Heparinoid metabolism appears to significantly alter in pregnancy. Several studies of low-molecular-weight heparin for the treatment of VTE in pregnancy used target antifactor Xa levels of 0.5 to 1.5 at 3 hours and found patients often need doses greater than those used for nonpregnant patients. (3,5-7) The only study of unfractionated heparin for the treatment of VTE in pregnancy used aPTT levels extrapolated from nonpregnant patients, with a mean heparin dose of 25,430 IU/d, similar to mean doses for nonpregnant patients. (3)
There are no studies of repeat lower extremity ultrasounds for pregnant patients; however, 1 study of nonpregnant patients revealed proximal extension of deep venous thrombosis despite anticoagulation predicted increased risk of pulmonary embolism. (8)
Recommendations from others
Both the American College of Obstetrics and Gynecologists (9) and the American College of Chest Physicians (10) recommends treating acute VTE in pregnancy with either weight-adjusted-dose low-molecular-weight heparin (goal antifactor Xa levels, 0.5-1.2) throughout pregnancy or full-dose intravenous unfractionated heparin, followed by adjusted-dose unfractionated or low-molecular-weight heparin, for the remainder of the pregnancy and at least 6 weeks postpartum.
(1.) Dolovich LR, Ginsberg JS, Douketis JD, Holbrook AM, Cheah G. A meta-analysis comparing low-molecular-weight heparins with unfractionated heparin in the treatment of venous thromboembolism: examining some unanswered questions regarding location of treatment, product type, and dosing frequency. Arch Intern Med 2000; 160:181-188.
(2.) Gould MK, Dembitzer AD, Doyle RL, Hastie T J, Garber AM. Low-molecular-weight heparins compared with unfractionated heparin for treatment of acute deep venous thrombosis. A meta-analysis of randomized, controlled trials. Ann Intern Med 1999; 130:800-809.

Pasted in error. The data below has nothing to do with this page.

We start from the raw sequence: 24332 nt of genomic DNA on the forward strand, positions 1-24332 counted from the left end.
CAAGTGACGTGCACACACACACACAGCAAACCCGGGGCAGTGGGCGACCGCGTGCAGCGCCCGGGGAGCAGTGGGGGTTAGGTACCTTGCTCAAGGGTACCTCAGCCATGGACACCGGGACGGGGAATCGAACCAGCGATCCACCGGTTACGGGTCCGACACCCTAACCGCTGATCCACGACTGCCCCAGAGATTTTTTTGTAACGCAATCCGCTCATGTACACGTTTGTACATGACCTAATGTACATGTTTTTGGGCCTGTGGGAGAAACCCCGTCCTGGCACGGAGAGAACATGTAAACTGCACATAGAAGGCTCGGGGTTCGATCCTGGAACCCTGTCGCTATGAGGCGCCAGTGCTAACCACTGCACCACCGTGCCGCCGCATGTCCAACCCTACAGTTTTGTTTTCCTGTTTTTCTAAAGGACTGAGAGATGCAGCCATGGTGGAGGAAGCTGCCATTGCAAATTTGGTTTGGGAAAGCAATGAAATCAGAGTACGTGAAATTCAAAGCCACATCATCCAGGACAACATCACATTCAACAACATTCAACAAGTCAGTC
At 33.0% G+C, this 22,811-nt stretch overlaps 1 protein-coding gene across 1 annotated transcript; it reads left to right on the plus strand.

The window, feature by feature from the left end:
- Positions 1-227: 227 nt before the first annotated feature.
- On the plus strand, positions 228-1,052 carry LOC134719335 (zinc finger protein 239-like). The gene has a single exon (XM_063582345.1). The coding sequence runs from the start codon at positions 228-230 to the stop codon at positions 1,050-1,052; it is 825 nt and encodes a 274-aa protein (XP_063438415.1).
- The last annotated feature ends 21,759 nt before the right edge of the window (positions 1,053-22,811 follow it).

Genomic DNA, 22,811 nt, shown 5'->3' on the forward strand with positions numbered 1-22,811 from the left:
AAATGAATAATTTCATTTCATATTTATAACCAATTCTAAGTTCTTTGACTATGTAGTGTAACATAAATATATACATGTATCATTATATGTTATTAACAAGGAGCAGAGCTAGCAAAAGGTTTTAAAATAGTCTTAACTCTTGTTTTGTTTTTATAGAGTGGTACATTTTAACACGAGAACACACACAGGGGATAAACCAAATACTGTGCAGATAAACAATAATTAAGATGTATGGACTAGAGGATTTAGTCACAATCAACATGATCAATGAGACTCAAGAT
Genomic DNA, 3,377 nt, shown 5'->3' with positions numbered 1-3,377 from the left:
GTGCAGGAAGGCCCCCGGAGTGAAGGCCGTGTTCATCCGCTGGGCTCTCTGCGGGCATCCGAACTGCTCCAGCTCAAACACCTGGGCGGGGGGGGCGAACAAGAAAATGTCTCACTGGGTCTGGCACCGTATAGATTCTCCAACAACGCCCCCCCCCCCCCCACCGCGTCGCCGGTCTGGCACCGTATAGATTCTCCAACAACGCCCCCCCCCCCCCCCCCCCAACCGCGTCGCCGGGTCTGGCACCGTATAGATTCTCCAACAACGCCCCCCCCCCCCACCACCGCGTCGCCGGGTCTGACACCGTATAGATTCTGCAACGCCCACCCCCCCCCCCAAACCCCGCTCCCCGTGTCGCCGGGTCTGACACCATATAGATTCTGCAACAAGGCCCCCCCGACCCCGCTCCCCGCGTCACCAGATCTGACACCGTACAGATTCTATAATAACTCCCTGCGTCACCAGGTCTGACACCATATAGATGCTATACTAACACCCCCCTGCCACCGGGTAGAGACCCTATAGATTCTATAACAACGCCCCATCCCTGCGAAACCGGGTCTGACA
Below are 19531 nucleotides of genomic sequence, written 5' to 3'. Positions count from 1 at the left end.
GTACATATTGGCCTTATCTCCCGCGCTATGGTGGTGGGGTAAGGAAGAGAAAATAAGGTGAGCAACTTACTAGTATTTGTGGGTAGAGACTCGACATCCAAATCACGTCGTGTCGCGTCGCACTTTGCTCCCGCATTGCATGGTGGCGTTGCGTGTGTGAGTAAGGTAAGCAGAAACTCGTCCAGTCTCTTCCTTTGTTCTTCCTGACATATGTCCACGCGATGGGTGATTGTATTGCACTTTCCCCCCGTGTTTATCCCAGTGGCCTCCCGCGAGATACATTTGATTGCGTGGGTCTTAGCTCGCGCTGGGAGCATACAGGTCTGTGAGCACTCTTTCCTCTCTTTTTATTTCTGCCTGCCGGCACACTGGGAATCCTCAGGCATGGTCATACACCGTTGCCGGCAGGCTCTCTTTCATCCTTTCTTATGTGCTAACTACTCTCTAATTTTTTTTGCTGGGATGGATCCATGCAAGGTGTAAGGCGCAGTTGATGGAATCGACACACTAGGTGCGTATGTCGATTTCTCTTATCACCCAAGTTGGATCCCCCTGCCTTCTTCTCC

(3.) Ulander VM, Stenqvist P, Kaaja R. Treatment of deep venous thrombosis with low-molecular-weight heparin during pregnancy. Thromb Res 2002; 106:13-17.
(4.) Pettila V, Kaaja R, Leinonen P, Ekblad U, Kataja M, Ikkala E. Thromboprophylaxis with low molecular weight heparin (dalteparin) in pregnancy. Thromb Res 1999; 96:275-282.
(5.)Jacobsen AF, Qvigstad E, Sandset PM. Low molecular weight heparin (dalteparin) for the treatment of venous thromboembolism in pregnancy. B JOG 2003; 110:139-144.
(6.) Rodie VA, Thomson AJ, Stewart FM, Quinn AJ, Walker ID, Greer IA. Low molecular weight heparin for the treatment of venous thromboembolism in pregnancy: a case series. B JOG 2002; 109:1020-1024.
(7.) Rowan JA, McLintock C, Taylor RS, North RA. Prophylactic and therapeutic enoxaparin during pregnancy: indications, outcomes and monitoring. Aust N Z J Obstet Gynaecol 2003; 43:123-128.
(8.) Ascher E, Depippo PS, Hingorani A, Yorkovich W, Salles-Cunha S. Does repeat duplex ultrasound for lower extremity deep vein thrombosis influence patient management? Vasc Endovascular Surg 2004; 38:525-531.
(9.) American College of Obstetricians and Gynecologists Committee on Practice Bulletins-Obstetrics. ACOG Practice Bulletin. Thromboembolism in pregnancy. Int J Gynaecol Obstet 2001; 75:203-212.
(10.) Bates SM, Greer IA, Hirsh J, Ginsberg JS. Use of antithrombotic agents during pregnancy: the Seventh ACCP Conference on Antithrombotic and Thrombolytic Therapy. Chest 2004; 126:627S-644S.
FAST TRACK Low-molecular weight and unfractionated heparin are both effective treatments for acute VTE in pregnant women
Danielle Debelak, MD, Jon O. Neher, MD Valley Family Medicine Residency, Renton, Wash
Leilani St. Anna, MLIS University of Washington, Seattle
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|Title Annotation:||CLINICAL INQUIRIES|
|Author:||Debelak, Danielle; Neher, Jon O.; St. Anna, Leilani|
|Publication:||Journal of Family Practice|
|Date:||Nov 1, 2005|